I was pleased to hear the Minister give recognition to the work the T.U.C. has done in settling disputes before they reached strike level. But neither the T.U.C. nor any other agency could resolve a dispute between two bodies one of which was resolutely against coming to an agreement with the other. Unlike hon. Gentlemen opposite, I have not found all employers to be responsible. Many employers would welcome this opportunity to encourage small unions so that a dispute could be reported and no further attempt be made to resolve the difficulty.

The Minister speaks of deferring the ballot, but how long does he think a ballot should be deferred to allow what could be a small minority of workers to come to their senses and recognise that their interest lies within a larger union?

Mrs. Castle

The whole House enormously enjoyed the brilliant speech of my hon. Friend the Member for Norwood (Mr. John Fraser) who stung the right hon. Gentleman to rise in a desperate attempt to convince the House that the elaborate apparatus of these Clauses was a simple alternative to strikes.

I am the first to agree with the right hon. Gentleman that a civilised society should be able to find an alternative to strike action when unions seek to enjoy the simple, basic right of combination, organisation and recognition by an employer. The right hon. Gentleman would have done far more to avoid recognition strikes if he had drawn up a Bill which reflected a passionate belief in trade unionism and which, instead of discouraging, had encouraged trade unionism and the recognition of unions. He would have done a great deal more if he had produced a code of industrial practice which set out as a head piece of its philosophy, as the Donovan Report did, that in a modern society a sane employer of course recognises trade unions and encourages trade unionism. We are still waiting for that kind of lead from the right hon. Gentleman.

Instead, we have this apparatus which he tells us is a simple alternative means of settling recognition disputes and therefore avoiding strikes. But the more we study it, the more we realise that we are exchanging a simple situation under which if unions want recognition they can organise and use their collective strength against the employer to secure it. The right hon. Gentleman knows that very often the existence of that collective strength and the threat to use it brings many an employer to his senses and solves the problem.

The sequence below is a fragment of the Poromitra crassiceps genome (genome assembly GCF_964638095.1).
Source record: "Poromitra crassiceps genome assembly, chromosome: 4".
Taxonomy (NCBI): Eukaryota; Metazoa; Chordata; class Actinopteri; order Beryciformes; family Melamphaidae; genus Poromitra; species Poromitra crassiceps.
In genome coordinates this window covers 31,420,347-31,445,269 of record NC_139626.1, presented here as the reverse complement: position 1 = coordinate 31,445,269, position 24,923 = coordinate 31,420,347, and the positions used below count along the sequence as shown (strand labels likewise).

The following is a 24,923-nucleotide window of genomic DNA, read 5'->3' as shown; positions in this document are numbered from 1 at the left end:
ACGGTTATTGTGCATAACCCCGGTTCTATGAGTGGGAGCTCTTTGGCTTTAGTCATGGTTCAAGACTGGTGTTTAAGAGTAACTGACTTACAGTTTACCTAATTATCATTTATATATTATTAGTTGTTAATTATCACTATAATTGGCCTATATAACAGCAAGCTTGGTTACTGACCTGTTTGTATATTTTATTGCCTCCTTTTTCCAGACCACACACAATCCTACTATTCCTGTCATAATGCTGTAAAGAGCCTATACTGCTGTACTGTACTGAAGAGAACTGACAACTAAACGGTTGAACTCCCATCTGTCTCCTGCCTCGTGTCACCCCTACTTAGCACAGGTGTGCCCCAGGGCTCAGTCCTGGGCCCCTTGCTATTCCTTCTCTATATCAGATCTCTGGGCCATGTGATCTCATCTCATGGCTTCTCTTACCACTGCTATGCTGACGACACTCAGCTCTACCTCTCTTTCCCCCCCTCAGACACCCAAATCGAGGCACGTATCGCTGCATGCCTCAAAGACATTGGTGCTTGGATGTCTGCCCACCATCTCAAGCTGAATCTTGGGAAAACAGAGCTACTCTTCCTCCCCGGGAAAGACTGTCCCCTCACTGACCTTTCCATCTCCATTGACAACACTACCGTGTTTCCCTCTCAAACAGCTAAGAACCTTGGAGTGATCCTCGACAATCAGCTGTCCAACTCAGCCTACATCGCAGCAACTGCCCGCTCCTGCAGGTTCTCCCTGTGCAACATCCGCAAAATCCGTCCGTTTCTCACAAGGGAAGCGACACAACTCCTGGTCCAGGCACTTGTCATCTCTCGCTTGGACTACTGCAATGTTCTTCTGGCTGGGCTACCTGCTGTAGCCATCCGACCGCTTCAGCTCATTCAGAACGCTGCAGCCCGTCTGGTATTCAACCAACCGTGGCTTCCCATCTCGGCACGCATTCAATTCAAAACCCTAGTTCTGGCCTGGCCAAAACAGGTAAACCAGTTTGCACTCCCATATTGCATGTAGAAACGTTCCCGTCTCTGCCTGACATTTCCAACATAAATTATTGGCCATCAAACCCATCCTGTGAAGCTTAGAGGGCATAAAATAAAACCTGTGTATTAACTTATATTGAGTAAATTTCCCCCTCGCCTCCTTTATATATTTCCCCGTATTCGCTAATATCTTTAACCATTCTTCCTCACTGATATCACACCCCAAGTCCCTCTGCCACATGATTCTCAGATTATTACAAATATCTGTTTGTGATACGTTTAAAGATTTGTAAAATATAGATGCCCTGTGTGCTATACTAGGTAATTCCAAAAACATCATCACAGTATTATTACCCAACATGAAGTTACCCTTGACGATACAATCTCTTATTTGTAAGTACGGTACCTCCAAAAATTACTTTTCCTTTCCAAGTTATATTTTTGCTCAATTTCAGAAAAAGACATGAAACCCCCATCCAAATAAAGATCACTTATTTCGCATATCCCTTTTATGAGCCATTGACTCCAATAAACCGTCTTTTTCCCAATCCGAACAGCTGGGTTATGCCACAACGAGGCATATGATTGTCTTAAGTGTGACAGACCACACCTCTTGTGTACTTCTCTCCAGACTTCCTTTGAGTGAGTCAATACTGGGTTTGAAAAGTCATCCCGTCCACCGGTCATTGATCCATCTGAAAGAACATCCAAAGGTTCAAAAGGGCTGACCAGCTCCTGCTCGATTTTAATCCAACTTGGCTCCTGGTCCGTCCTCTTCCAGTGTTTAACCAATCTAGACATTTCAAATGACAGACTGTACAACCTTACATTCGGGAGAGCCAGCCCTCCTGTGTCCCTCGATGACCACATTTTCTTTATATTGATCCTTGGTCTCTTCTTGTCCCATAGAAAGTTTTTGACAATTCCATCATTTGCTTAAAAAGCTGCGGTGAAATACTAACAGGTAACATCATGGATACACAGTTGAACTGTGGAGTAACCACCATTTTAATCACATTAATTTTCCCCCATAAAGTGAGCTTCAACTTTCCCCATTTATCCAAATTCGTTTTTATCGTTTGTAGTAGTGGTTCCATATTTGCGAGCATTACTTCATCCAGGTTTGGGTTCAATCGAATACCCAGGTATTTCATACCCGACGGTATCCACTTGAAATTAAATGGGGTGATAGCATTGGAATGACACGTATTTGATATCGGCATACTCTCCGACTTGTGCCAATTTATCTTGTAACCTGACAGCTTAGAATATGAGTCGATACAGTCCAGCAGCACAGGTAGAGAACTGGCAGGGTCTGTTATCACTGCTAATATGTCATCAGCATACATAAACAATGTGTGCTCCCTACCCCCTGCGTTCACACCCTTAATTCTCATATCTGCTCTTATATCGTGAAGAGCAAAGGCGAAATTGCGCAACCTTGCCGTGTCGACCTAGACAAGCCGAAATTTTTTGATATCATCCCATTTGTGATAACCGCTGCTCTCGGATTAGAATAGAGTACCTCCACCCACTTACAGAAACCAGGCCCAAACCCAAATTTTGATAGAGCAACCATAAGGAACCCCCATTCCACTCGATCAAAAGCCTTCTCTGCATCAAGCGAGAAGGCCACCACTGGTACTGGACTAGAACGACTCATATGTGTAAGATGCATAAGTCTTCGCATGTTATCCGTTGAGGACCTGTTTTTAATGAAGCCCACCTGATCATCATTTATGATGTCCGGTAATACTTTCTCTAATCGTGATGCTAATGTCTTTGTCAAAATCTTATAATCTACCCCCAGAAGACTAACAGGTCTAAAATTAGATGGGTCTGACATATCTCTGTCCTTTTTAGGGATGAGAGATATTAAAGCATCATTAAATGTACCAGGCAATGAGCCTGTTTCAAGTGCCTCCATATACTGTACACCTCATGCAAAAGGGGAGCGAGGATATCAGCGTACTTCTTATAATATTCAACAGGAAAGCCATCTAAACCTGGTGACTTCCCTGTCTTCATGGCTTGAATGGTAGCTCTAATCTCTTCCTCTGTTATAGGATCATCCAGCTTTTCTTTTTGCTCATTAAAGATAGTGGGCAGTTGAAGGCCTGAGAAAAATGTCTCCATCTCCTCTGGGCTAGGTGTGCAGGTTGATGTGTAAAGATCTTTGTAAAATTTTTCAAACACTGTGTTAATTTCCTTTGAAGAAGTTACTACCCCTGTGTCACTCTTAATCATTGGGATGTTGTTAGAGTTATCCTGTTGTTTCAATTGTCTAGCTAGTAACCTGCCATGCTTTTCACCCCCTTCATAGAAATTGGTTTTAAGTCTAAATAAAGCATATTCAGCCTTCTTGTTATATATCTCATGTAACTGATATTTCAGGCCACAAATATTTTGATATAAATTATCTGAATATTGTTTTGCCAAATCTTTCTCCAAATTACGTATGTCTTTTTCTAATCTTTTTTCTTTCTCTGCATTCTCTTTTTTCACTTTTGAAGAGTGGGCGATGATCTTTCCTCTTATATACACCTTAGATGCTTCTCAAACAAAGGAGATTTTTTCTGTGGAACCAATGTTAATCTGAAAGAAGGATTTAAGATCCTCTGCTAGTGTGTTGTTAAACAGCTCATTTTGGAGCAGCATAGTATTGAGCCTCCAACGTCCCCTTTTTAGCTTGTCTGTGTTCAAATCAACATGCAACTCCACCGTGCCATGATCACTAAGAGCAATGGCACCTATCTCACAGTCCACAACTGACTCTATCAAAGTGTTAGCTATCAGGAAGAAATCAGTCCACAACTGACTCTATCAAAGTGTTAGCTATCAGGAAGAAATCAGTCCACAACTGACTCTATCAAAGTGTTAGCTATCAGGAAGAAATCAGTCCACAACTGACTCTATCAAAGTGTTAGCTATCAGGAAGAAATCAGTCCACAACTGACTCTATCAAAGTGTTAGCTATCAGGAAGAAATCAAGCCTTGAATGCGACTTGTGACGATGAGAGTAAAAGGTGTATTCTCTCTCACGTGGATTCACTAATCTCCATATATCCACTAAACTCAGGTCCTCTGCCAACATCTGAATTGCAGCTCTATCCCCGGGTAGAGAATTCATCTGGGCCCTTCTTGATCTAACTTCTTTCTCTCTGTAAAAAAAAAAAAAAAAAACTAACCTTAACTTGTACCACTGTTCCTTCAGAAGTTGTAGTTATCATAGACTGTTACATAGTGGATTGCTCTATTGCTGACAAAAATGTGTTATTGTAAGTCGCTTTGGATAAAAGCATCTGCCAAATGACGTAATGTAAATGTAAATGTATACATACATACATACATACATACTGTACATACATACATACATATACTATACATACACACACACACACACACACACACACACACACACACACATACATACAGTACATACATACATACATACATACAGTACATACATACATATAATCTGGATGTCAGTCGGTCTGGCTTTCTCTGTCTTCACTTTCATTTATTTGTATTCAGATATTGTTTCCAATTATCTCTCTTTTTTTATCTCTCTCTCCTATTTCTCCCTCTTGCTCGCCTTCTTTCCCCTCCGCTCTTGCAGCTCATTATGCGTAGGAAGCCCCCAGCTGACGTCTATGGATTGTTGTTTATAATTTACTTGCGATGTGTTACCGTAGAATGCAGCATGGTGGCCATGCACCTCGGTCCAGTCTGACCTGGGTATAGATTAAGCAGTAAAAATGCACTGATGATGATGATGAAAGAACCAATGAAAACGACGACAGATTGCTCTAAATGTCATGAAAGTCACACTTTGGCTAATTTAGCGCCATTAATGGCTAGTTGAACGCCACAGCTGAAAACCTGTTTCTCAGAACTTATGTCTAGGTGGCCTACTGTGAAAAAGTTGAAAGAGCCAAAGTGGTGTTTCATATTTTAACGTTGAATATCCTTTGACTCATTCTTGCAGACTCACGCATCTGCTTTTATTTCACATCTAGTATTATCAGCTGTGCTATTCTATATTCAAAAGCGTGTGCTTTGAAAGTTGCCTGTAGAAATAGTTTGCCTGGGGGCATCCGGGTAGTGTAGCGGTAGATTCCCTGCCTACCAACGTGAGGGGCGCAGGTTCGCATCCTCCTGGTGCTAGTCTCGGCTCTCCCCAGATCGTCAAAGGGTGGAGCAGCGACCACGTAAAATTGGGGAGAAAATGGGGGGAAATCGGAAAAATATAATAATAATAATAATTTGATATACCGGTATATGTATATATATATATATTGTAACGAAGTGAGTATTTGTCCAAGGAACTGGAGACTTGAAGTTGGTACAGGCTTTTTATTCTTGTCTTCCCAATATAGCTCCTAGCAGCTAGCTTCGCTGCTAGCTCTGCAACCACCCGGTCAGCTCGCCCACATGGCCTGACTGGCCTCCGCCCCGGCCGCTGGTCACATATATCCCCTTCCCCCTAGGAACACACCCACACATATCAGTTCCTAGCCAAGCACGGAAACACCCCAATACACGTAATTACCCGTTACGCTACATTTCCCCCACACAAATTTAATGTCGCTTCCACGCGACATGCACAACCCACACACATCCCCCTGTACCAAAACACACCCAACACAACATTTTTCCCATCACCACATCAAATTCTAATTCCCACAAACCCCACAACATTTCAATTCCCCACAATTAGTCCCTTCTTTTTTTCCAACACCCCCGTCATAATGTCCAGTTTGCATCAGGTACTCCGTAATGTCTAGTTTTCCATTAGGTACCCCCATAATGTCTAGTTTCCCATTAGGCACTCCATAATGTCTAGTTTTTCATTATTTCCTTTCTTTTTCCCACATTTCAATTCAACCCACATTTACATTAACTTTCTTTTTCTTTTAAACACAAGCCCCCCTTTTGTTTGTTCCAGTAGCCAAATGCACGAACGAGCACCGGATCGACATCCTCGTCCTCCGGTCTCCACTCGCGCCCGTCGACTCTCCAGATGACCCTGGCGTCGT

Unions are now being told that they are to be deprived of the use of that collective strength which has been the simplest and most effective means yet of securing recognition. They will not, in exchange, be given what Donovan wanted them to be given and what I wanted them to be given—a straightforward right to recognition on the recommendation of the C.I.R. That has gone, and in its place a labyrinth of procedures has to be gone through when the employer is unwilling to recognise a union.

Our starting point should be the denunciation by this House of employers who are unwilling to recognise trade unions. They are pre-Donovan, almost pre-Ark, and should be denounced as such. If an employer is unwilling to recognise a union, the union cannot take action against him. Instead, it must first apply to the industrial court for an agency shop. The industrial court refers the application to the C.I.R. and the C.I.R. has to hold a ballot to produce a majority which, even in the amended form we shall be discussing later, is a denial of democracy. If the union does not obtain the majority which the Government lay down, there can be no agency shop for two years. The union right has

totally disappeared. Even if the union wins the ballot and the agency shop is established after two years, it is constantly at risk from any dissident group or any group of non-unionists, and once again the majority ballot has to be faced.